and we were on— I adjusted the hanger
a clothes hanger subbed for our antenna
my brother pulled for the Knicks
i was a Lakers fan, loved Wilt and West
my brother loved Reed, who was injured
haha, my team was destined to win
the speakers on my little tube vibrated
i was in shock at sound from the crowd
pre game Madison Square Garden rocked
my brother smiled, i waxed concerned
suddenly, out of the tunnel Reed appears
dressed to play, the cheers the crowd
my television speakers cry and dance
my brother grins, my forehead creases
tip off, Knicks ball, a hobbling Reed scores
the crowd is insane my brother jumps up
i sit, I feel sweat forming beneath my Afro
have the Lakers and i just lost our nerve
Reed leaves but he was quite symbolic
at that point i meet a man named Frazier
a few feet past half court he posts
he aims at the basket, he scores
he scores the same way over and over again i stand and scream stop him
no one in the garden hears me I’m angry
my brother, falling to the floor, is laughing
game over, Frazier thirty six points
injured Reed, most valuable player
my brother is happy, i look at him
i smiled then and i smile now as
i wish for better days for the Knicks again
#sports #knicks #jerrytjohnsonpoet
My Writing Projects
Part I – My First Poetry Submission
I started writing for public consumption in the summer of 1992. I submitted my first set of poems to Catalyst Magazine at the end of August and at the end of September I received an acceptance letter for one of the poems (title: “I Be A Bad Dude”).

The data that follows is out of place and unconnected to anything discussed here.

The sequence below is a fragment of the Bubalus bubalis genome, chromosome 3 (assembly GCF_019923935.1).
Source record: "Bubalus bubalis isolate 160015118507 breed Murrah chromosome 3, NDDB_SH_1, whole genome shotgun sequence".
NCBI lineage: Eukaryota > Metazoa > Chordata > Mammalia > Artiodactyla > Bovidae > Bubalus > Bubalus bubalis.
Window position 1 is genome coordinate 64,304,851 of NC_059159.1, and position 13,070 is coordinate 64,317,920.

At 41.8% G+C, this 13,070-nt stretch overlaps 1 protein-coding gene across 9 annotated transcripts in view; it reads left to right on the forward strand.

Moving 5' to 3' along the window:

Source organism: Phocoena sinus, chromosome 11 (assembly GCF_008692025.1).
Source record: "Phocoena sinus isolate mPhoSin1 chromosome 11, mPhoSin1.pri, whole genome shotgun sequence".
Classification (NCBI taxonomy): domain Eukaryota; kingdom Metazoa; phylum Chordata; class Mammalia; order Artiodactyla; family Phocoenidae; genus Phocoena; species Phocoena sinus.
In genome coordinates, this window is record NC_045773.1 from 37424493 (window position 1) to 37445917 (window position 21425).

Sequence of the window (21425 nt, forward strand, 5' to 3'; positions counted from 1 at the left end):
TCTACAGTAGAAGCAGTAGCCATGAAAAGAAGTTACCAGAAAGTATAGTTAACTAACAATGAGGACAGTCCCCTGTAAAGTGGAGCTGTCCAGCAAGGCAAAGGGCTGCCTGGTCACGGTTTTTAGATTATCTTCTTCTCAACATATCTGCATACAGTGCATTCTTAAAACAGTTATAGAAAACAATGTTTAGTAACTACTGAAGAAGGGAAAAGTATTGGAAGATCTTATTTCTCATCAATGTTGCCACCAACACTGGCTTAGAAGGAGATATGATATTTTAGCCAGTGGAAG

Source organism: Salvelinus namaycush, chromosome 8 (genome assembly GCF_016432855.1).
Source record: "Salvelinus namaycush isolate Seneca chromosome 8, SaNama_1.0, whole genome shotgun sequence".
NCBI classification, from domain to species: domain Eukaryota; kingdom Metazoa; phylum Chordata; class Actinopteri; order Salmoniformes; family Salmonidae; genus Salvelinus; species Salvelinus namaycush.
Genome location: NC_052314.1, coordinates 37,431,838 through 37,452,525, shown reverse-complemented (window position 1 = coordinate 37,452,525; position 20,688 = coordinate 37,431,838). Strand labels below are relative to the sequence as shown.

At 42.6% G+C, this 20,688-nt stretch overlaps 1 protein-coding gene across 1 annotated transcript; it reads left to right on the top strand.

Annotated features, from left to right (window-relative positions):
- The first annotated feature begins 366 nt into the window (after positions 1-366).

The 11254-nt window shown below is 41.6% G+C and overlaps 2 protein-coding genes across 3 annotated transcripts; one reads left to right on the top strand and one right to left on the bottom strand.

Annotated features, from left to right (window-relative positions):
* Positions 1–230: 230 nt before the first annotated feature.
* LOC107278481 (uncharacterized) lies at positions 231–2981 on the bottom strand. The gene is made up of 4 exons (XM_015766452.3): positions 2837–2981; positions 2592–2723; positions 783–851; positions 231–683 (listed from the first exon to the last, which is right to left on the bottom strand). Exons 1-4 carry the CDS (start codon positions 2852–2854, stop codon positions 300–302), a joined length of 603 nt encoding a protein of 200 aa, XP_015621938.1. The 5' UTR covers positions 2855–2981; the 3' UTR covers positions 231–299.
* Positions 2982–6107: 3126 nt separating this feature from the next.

Receiving an acceptance letter on my very first poetry submission was a fabulous experience for me. I was high on cloud nine and was ready to write some more. I received a small grant for writing from my home state of South Carolina and I was sure that I was on my way to a big writing career.
Things changed at the day job. I worked in computer operations at a regional head office of a Fortune 500 company. I ran batch jobs, backups, restores, downloaded and uploaded data to hundreds of machines, ran tons of reports and troubleshot problems.
Writing was just one of my part time jobs. “Wait, you had a full time job, wrote part time and had another part time gig also?”, you say. Yes. In addition to the day job and writing I also worked in a microfiche production shop on weekends. My calendar was full.
As I said before, things changed at the day job. A Corporate I/T Manager from corporate headquarters visited my site one week. He checked out how efficient I was in meeting my production quotas but he also checked out my writing.
“What’s that laying on the table over there?”, he asked.
End of Part I – stay tuned for Part II – What Was That Laying On the Table?
Charlotte to New York – Part III
travel log for a travel blog
The voice of the conductor booms over our train’s intercom. “Attention passengers! This is a sold out train. Please remove all bags, coats, hats and luggage from the empty seat next to you so that passengers coming onboard can have a seat. I repeat this is a sold out train, this is a sold out train!”
We are in Selma, North Carolina, population less than seven thousand, which hosts the “Selma Railroad Day” festival annually. The festival celebrates the railroad heritage of Selma, NC, including parades, music, vendors and food. Though as a young man I had negative experiences with the Klan in towns near to Selma I focus on the positive about this place. The red caboose that sits outside of the train station adds a little artistry to the place.
By the way, the seat next to me is totally empty. My luggage is stowed in the overhead. A little elderly lady approaches.
“Is that seat free?”, she asks.
I reply, “Yes, it is. Can I help you with your bags?”
“Thank you, would you?”
All bags stowed, both of us seated, she asks: “Where are you traveling to?”
“New York; and you?”
“Baltimore”, she replies…and a warm conversation begins.